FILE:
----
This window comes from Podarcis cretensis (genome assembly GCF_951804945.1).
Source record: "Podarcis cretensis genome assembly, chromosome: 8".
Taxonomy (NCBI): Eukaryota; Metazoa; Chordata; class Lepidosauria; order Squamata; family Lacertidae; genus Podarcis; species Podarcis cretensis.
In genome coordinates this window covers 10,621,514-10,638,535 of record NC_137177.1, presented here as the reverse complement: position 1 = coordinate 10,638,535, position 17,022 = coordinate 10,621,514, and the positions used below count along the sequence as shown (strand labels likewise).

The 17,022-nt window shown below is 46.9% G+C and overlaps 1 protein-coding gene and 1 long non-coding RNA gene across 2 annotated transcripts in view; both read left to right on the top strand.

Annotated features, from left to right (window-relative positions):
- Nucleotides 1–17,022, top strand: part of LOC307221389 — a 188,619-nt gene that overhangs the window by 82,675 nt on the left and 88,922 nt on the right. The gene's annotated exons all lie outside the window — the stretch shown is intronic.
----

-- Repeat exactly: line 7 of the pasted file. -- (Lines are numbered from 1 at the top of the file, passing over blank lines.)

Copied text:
- Nucleotides 1–17,022, top strand: part of LOC307221389 — a 188,619-nt gene that overhangs the window by 82,675 nt on the left and 88,922 nt on the right. The gene's annotated exons all lie outside the window — the stretch shown is intronic.